Fears over China protests as Xi refuses to take better Covid jab

China: Expert discusses Xi Jinping's internal policing

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Xi Jinping has come under growing pressure after the Chinese leader refused to adopt a more efficient vaccine against Covid-19. China’s Communist Party has faced an unprecedented wave of popular demonstrations against Beijing’s strict Covid policies, with angry protests erupting across the country. US Intelligence believes tensions could boil over if Xi’s regime fails to make the right calls in the next few months.

Speaking at the annual Reagan National Defense Forum in California, US Director of National Intelligence Avril Haines added the spread of protests were the latest sign that China is on the back foot. 

“How it develops will be important to Xi’s standing,” she said. But it’s “not something we see as being a threat to stability at this moment, or regime change or anything like that,” she added.

After three years of draconian measures to stem the spread of Covid-19, several Chinese cities have finally conceded to the protesters’ demands and started easing Covid rules. 

Shenzhen, in southeastern China, is lifting a requirement for a negative Covid test to use public transport or enter parks. Meanwhile, China’s Capital Beijing dropped its demand for a negative test to enter supermarkets. 

However, Ms Haines believes Xi Jinping could face more Covid-19 outbreaks, as Omicron subvariants escape China’s Sinopharm vaccine. 

Turmoil in China was partly due to the the fact that Xi “is unwilling to take a better vaccine from the West, and is instead relying on a vaccine in China that’s just not nearly as effective against [the] Omicron”, she said.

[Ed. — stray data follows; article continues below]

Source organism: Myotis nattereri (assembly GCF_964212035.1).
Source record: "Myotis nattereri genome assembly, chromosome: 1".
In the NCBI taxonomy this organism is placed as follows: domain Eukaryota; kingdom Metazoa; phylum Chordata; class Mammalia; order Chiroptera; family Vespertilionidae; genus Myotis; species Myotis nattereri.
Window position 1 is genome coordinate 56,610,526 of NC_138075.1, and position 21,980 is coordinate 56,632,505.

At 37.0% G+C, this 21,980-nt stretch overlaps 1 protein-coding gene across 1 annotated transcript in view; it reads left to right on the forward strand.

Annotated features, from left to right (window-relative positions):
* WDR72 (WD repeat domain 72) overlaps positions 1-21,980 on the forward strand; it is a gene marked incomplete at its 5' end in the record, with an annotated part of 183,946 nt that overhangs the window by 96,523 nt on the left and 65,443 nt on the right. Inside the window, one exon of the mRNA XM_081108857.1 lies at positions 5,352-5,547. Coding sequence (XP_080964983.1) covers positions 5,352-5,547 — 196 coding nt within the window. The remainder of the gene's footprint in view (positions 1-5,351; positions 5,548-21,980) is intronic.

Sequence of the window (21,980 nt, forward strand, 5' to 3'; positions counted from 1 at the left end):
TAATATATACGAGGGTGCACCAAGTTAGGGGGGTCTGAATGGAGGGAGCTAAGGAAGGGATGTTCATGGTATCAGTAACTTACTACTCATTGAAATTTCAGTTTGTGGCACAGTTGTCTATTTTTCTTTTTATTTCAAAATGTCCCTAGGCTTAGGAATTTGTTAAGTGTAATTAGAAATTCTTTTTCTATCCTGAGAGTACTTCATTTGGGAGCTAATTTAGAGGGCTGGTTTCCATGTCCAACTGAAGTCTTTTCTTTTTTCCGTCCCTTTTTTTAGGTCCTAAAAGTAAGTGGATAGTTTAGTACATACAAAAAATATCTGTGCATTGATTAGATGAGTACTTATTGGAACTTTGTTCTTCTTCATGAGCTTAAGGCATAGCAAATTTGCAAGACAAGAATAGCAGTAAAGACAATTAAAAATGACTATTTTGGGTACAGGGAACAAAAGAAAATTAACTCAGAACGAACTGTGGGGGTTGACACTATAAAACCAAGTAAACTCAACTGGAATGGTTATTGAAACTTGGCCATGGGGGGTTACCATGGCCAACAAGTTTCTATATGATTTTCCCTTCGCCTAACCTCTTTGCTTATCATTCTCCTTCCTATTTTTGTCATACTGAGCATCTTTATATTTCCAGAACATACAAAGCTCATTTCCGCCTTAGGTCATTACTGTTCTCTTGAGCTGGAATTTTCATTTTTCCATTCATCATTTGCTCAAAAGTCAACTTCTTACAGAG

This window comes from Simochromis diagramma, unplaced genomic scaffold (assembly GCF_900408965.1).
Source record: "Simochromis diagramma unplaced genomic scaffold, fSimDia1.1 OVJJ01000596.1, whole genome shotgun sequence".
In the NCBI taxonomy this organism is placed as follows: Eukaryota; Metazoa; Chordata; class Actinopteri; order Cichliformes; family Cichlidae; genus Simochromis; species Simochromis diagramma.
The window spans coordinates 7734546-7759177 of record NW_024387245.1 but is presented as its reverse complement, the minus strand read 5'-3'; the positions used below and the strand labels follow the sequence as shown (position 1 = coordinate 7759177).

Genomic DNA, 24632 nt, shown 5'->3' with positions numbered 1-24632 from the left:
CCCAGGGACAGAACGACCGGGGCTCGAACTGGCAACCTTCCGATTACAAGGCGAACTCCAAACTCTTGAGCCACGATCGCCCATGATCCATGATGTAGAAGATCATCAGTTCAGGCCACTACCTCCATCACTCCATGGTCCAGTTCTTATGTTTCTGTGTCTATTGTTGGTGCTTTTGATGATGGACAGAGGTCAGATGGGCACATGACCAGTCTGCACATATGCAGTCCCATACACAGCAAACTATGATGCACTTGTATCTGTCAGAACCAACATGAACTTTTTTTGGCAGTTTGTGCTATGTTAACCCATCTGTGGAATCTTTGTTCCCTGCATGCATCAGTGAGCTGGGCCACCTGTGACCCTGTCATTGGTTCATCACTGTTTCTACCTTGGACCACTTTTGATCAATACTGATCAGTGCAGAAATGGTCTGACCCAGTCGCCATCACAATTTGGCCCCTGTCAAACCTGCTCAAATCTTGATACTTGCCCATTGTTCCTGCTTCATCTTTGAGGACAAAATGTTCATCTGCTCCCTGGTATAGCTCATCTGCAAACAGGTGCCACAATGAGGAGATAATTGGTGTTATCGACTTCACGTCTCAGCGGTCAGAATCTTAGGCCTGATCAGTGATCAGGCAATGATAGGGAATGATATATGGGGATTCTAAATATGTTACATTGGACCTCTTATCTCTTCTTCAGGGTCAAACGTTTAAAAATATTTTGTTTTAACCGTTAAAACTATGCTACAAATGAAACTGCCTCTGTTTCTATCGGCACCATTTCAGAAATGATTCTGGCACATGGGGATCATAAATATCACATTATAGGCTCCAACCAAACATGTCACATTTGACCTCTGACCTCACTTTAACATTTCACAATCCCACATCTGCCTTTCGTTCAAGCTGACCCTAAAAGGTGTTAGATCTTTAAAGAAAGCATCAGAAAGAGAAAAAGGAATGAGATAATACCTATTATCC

According to World Health Organisation trials, two doses of Sinophram only have an efficacy of 79 percent compared to 95 percent for Pfizer/BioNTech.

The White House had previously criticised the policy, saying: “We think it’s going to be very difficult for the People’s Republic of China to be able to contain this virus through their net-Zero stategy.”

The demonstrations were reportedly sparked by a deadly fire on November 24 in Urumqi, the capital of the far western region of Xinjiang. The blaze killed at least 10 people and injured nine in an apartment building – leading to public fury after videos of the incident appeared to show lockdown measures had delayed firefighters from reaching the victims.

Distressing videos of the scene, captured by neighbours, show a Chinese girl trying to escape the fire by holding onto the window ledge above her with her left hand. As smoke darkenened and enveloped her, she ended up losing balance and falling down her 30-storey building.

The outpouring of anger consumed Chinese social media where people demanded justice for the victims and that the government drop zero-Covid, which has slowed down the economy and upended millions of people’s lives.

Taisu Zhang, a professor at Yale Law School, wrote on social media: “If you’ve been following Chinese politics for long enough, you have to wonder whether the anti-lockdown protests are getting near the point where serious top-down nationwide crackdown becomes pretty much inevitable.”

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Protesters chanted words that were previously unimaginable. “Communist Party,” one shouted. “Step down,” the rest of the group responded. “Xi Jinping,” another one called. “Step down,” emboldened demonstrators shouted back. 

Xi Jinping has so far played up the narrative that the stringent Covid rules have helped save lives while millions have perished in countries like the US.

But the policy a taken major toll on the economy and caused widespread public misery, such as food shortages and fatal medical delays, frustrations that sparked huge protests across major cities less than 10 days ago.

EU and US politicians have offered Western-manufactured vaccines to be used in China, but so far “we have not received any requests or any interest by China to receive our vaccines,” a White House official said.

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